This must be the place
I teared up immediately.
The moment I heard John Lennon’s voice in the latest documentary about The Beatles, the Ron Howard directed “Eight Days A Week — The Touring Years,” my vision became blurry, my thoughts scattered, as I pondered a modern world with Lennon still alive — the ambassador of hope, love, and the promise of a better tomorrow.
Entering the Fine Arts Theatre in downtown Asheville this past Sunday afternoon, it became quickly apparent I would be one of the few in attendance under the age of, perhaps, 60. The Beatles are beloved by all, by any age or demographic, but, they will — always — be owned by my parents and their peers.
I’ve never known an existence without The Beatles. My parents do, and yet, I never will. And that’s not a bad thing. Far from it. The point of The Beatles is to practice and perpetuate love, understanding, and what it means to not see color — only friendship and companionship.
Thus, taking a seat at the Fine Arts Theatre, I found myself amid, as my mother would say, her “vintage.” And I was happy to be amongst company that knew the “real deal,” that were once teenage girls and boys in search of safe haven in the midst of the tumultuous 1960s, nationally and internationally.
My mother is 67 years old, and when The Beatles first broke into “The States,” taking the stage on Ed Sullivan on Feb. 9, 1964, she was a 15-year-old starry-eyed teenager with ambitions to take over the world. All seemed possible, all was possible, regardless of what your parents, the media, and the town limits of where you lived might have said otherwise.
And she grew up, like everyone else who experienced the 1960s did. They went to college, got jobs, had kids, bought cars, bought homes, only to gain weight and lose hair, only to think about retirement instead of never-imagined dreams. She grew up, and became my mother. My little sister and I would pile into my mother’s 1992 grey/blue Toyota Corolla and hit the open road, a cassette of The Beatles cranked on the stereo, onward to destinations unknown, although that usually meant the nearby playground or farmer’s market or city beach or spending the day with my late grandparents.
But, like The Beatles, my mother, being the flower child (Class of 1966) she was, never stopped believing in the power of “you and me and us,” where she’s still on the frontlines of local political protests, marches, and also raising my niece (her granddaughter) with the same love and joy she discovered in the records of The Fab Four of “John, Paul, George & Ringo” — the gospel for a generation lost in the midst of losing their president, their friends to Vietnam, and their family dynamic in the crossover from “yesterday to tomorrow.”
Watching “Eight Days A Week,” I kept looking around at the anonymous faces around me. All that grey and white hair, all those wrinkles and protruding bellies, their heads all bobbed, their feet all tapping during each song performed during the film, as if (if) they tapped hard enough, they’d find themselves in this space — that “Wizard of Oz” moment — where they knew, and hoped to get back to familiarity and innocence, for, as you know, “there is no place like home.”
Immersing myself in the film, I kept thinking how incredible of a prism the flick is, in terms of projecting our 2016 woes and concerns through. We have just as much bullshit and misunderstanding — discrimination and paranoia, sadness and confusion — back then as we find ourselves trudging through today and, well, seemingly tomorrow.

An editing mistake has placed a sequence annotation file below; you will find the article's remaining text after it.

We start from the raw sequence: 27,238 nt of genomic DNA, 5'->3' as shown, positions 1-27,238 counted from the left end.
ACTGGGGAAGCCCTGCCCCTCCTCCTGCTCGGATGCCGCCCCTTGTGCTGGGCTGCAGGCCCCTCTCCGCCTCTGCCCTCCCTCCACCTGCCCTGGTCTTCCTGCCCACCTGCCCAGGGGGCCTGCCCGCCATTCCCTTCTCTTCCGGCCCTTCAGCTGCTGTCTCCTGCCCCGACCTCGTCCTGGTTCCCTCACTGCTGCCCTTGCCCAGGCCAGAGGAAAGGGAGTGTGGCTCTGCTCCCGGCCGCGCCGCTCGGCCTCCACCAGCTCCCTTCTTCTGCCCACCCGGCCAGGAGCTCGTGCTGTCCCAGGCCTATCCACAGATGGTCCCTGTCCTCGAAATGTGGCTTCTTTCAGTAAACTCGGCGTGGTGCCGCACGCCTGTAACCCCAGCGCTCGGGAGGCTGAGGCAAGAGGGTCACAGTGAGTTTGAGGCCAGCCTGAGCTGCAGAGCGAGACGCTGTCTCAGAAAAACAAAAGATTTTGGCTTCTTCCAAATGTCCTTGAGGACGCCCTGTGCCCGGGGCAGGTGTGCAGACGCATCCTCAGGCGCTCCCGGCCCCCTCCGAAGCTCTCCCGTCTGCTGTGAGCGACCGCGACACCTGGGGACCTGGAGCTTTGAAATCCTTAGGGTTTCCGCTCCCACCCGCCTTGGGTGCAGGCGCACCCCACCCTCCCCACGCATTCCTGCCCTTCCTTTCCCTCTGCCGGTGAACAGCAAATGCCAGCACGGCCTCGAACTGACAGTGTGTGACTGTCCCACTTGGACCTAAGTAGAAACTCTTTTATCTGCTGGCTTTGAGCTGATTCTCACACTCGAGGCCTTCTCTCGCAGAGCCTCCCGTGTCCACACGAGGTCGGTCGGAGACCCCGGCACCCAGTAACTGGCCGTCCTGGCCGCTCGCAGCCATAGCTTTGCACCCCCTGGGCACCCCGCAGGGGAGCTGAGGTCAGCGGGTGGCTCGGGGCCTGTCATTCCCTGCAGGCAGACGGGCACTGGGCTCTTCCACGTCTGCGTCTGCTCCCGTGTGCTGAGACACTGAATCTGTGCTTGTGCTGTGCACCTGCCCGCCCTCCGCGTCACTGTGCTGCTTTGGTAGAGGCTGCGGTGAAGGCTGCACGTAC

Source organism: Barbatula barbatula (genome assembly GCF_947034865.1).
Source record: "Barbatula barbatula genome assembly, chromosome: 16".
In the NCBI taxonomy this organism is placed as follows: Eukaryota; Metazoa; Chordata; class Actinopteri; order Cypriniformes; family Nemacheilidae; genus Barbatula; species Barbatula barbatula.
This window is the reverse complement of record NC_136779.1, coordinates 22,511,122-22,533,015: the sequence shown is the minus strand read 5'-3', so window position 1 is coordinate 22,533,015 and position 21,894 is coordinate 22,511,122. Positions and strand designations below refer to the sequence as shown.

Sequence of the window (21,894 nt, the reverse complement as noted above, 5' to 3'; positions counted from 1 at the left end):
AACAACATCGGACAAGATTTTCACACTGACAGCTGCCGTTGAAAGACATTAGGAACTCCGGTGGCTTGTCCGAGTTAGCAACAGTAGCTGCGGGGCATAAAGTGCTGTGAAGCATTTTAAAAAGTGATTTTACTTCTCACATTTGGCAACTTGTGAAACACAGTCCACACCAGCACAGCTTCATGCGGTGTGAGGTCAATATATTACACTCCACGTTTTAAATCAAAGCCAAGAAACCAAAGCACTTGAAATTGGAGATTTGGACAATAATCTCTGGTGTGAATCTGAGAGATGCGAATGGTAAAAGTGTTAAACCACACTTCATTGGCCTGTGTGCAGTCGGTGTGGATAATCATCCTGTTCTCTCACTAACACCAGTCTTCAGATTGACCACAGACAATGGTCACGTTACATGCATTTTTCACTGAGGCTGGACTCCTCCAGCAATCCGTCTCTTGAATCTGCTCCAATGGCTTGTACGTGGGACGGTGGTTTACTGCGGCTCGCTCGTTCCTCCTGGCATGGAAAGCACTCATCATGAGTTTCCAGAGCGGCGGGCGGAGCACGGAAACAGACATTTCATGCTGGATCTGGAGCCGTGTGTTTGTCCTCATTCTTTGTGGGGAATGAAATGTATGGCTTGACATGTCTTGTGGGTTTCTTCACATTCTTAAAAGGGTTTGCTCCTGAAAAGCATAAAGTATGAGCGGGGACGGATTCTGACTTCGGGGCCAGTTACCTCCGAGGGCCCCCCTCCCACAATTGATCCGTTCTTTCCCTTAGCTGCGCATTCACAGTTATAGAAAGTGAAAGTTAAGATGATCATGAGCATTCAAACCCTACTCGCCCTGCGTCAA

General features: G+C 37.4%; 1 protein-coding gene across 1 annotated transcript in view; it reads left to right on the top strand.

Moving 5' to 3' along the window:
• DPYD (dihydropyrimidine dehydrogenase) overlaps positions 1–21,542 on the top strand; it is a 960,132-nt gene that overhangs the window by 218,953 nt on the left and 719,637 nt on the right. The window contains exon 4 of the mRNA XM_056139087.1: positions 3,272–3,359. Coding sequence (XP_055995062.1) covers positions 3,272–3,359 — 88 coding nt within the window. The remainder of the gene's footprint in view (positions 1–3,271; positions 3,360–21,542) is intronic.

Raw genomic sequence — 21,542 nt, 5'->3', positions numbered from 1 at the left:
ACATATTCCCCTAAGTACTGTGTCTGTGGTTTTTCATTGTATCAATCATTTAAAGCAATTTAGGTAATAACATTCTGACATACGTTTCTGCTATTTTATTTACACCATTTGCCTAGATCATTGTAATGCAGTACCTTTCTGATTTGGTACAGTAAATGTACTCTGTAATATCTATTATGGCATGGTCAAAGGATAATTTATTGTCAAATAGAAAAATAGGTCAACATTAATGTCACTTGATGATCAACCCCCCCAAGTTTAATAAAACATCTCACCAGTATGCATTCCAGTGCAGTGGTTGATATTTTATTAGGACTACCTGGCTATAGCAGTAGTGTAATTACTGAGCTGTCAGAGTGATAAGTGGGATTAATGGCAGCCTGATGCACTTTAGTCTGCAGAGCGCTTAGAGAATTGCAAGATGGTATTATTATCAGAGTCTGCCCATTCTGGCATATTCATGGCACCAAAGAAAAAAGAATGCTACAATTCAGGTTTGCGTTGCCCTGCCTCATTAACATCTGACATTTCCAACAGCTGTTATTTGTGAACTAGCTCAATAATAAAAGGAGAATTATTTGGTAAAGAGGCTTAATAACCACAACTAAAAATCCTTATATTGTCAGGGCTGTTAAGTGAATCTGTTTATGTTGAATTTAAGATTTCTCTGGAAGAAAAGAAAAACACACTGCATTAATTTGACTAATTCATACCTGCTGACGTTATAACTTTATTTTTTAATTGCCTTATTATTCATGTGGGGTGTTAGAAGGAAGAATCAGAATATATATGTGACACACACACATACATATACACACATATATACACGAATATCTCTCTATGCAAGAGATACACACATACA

The Beatles were the melodic answer to the John F. Kennedy Assassination, to the escalating Vietnam War, to the Martin Luther King Jr., Bobby Kennedy and Malcolm X assassinations of 1968, and to the troubles above and beyond when the band finally called it quits in 1970.
The Fab Four will forever remain the soundtrack to humanity. It’s in our power as modern-day citizens as to which side of public opinion — solidarity or dissent — the songs fall upon. John Lennon preached peace, love and understanding, and he sincerely meant it. So did Paul McCartney, George Harrison and Ringo Starr. What remains is how we as a 21st century society push ahead — how do we reflect on our past transgressions and successes, and also push ahead with a head full of knowledge and the ambition to make actual change (positive change) in our backyard — our town, our state, our country, our world?
And so, as I sauntered out of the theatre, I kept looking up into the gloomy rainclouds hovering atop downtown Asheville. I kept thinking how beautiful rain is, and also how glorious that first ray of sunshine will be when it finally breaks through the darkness, radiating down onto earth, only to kiss my cheek — just like my mother — when all I needed (and need) is some sign that all is OK, all will work out, all will find its footing in this all too big, beautiful and haphazard world, just as long as you and me (and you, and you, too!) never give up on the greatest gift that was ever given — tomorrow.
Life is beautiful, grasp for it, y’all.
1 The Classic Wineseller (Waynesville) will host The Russ Wilson Trio (jazz/swing) at 7:15 p.m. Saturday, Oct. 1.
2 The eighth annual “ColorFest: Dillsboro Fine Arts & Crafts Fair” will be held from 10 a.m. to 4 p.m. Saturday, Oct. 1, in downtown Dillsboro.
3 No Name Sports Pub (Sylva) will host The Colby Deitz Band (bluegrass/Americana) at 9:30 p.m. Friday, Sept. 23.
4 The 42th annual John C. Campbell Folk School’s Fall Festival will be from 10 a.m. to 5 p.m. Oct. 1-2 in Brasstown.
5 Nantahala Brewing Company (Bryson City) will host Ol’ Dirty Bathtub (Americana/bluegrass) at 8 p.m. Friday, Sept. 23.